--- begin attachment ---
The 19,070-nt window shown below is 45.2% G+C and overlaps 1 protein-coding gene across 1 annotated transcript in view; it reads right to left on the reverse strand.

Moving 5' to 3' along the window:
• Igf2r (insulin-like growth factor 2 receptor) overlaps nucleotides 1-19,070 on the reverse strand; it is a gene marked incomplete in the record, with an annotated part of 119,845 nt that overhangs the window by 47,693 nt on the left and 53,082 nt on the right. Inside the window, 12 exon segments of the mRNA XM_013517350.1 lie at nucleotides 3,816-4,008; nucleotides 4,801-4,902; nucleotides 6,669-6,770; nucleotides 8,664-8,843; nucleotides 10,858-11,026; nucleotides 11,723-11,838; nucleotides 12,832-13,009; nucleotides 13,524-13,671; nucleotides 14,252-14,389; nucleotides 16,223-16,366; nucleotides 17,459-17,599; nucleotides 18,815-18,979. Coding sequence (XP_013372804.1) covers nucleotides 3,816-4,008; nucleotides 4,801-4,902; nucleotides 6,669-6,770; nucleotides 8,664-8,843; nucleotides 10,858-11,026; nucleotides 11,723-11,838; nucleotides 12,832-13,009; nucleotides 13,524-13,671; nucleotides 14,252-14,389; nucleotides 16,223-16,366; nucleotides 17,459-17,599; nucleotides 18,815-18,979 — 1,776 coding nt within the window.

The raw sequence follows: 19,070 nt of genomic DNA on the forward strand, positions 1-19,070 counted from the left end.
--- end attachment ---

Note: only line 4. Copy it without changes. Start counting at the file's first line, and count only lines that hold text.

The raw sequence follows: 19,070 nt of genomic DNA on the forward strand, positions 1-19,070 counted from the left end.